The state eavesdropping statute specifies that "any person who is present or who is not present during a private conversation and who willfully uses any device to eavesdrop upon the conversation without the consent of all parties thereto, or who knowingly aids, employs, or procures another person to do the same in violation of this section, is guilty of a felony punishable by imprisonment in a state prison for not more than 2 years or by a fine of not more than $2,000.00, or both." The statutes define "eavesdrop" as "to overhear, record, amplify or transmit any part of the private discourse of others without the permission of all persons engaged in the discourse."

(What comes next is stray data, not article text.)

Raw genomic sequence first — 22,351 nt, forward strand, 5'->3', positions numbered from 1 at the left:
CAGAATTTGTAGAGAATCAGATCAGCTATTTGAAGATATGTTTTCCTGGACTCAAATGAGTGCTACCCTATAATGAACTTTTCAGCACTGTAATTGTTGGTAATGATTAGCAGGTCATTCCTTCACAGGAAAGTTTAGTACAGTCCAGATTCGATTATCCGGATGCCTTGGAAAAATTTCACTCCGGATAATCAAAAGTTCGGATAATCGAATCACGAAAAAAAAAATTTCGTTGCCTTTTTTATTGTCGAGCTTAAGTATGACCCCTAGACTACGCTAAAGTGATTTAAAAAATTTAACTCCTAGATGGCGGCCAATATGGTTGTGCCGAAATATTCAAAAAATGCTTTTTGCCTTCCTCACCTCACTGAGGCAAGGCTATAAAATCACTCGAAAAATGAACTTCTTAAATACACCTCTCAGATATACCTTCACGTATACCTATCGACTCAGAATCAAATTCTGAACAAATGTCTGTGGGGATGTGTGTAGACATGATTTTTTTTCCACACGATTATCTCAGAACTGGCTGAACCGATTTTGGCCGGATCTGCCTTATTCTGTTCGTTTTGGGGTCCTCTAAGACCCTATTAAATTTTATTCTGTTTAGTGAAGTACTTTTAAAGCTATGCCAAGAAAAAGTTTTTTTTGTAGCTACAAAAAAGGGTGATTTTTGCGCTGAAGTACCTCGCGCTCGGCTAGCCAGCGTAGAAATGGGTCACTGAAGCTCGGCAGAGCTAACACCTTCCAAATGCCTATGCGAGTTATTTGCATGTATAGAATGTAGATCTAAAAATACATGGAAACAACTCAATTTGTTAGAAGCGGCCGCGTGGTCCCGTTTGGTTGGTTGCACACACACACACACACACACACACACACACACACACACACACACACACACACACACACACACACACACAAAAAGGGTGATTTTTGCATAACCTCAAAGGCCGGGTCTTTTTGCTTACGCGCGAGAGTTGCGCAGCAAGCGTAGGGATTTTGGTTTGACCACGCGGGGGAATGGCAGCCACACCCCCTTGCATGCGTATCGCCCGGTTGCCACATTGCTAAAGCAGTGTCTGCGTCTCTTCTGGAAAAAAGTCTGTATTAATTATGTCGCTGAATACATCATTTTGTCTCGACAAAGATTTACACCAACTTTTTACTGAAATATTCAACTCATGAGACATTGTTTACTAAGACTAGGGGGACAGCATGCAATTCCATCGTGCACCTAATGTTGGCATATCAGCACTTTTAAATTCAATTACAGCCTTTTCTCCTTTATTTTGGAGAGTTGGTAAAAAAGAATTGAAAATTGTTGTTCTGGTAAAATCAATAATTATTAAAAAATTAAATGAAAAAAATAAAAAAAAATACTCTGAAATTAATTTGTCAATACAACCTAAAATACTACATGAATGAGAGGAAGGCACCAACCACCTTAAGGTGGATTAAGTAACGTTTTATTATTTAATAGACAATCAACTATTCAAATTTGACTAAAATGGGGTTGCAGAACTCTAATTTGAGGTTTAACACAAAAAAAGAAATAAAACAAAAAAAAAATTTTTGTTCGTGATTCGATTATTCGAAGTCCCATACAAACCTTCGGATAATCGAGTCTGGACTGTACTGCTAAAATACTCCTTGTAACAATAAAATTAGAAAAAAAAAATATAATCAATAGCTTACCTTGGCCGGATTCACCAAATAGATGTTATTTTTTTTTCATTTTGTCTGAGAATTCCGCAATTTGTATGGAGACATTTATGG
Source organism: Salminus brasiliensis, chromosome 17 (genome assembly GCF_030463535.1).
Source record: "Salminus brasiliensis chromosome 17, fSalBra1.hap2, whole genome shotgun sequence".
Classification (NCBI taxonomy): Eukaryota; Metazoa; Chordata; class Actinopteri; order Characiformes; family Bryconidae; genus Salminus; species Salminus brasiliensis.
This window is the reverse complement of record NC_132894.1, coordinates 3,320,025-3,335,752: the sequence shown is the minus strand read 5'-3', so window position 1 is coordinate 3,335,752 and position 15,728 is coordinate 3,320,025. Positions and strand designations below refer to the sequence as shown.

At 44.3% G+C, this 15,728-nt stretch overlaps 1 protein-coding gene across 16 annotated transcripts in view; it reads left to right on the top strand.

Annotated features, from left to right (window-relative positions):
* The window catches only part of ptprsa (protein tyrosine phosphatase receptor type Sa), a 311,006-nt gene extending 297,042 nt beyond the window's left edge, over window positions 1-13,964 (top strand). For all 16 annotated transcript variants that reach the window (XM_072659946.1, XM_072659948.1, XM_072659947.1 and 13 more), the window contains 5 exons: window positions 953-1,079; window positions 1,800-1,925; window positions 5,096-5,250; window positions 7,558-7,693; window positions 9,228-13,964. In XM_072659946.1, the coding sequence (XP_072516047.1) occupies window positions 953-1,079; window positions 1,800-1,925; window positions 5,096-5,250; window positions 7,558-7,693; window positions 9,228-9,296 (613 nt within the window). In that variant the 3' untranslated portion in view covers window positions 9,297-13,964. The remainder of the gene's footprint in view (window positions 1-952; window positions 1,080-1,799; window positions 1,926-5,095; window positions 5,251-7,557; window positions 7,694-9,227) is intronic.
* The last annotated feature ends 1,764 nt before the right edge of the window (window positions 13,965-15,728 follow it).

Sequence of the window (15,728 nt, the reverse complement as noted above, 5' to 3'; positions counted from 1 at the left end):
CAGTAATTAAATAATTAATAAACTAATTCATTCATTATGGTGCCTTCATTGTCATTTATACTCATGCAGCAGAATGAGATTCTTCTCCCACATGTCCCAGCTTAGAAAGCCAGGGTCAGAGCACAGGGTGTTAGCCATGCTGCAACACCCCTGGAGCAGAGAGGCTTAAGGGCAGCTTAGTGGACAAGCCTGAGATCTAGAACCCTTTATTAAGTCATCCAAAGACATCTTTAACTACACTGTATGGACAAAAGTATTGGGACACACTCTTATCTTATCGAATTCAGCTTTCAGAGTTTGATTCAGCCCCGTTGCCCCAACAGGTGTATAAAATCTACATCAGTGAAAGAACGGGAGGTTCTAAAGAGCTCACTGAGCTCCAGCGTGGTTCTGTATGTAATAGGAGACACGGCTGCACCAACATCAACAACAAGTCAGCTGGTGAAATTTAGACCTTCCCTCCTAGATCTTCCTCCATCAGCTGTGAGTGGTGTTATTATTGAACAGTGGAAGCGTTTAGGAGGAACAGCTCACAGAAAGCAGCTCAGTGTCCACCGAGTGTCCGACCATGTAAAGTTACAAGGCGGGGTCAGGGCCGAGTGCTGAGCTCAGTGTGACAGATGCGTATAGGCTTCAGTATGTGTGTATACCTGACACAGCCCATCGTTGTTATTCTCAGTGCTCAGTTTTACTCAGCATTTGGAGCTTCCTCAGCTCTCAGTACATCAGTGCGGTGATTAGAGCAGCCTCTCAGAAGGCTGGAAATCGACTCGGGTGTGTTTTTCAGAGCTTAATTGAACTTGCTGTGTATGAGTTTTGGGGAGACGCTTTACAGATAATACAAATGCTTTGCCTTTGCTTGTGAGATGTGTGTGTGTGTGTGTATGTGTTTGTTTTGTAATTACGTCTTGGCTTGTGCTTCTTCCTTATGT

The state supreme court concluded that conversations over a cordless telephone are "private." It rejected the husband’s claim that such conversations cannot be private because it is common knowledge that a cordless telephone works by sending a radio-like signal from the telephone’s handset to its base, and that these signals can be intercepted by devices including other cordless telephones and police scanners. The court concluded, "Although a person who talks on a cordless telephone may know that technology makes it possible for others to overhear the conversation, that person also can presume that others will obey the criminal law. Thus, although the victim may have known that her cordless telephone conversations could be willfully intercepted with a device, she also could presume that others would not eavesdrop on her cordless telephone conversations using any device because doing so is a felony under the eavesdropping statutes, and is additionally prohibited by federal law. As a matter of law, it was not unreasonable for her to expect that her cordless telephone conversations were private …. Therefore, a person is not unreasonable to expect privacy in a conversation although he knows that technology makes it possible for others to eavesdrop on such conversations."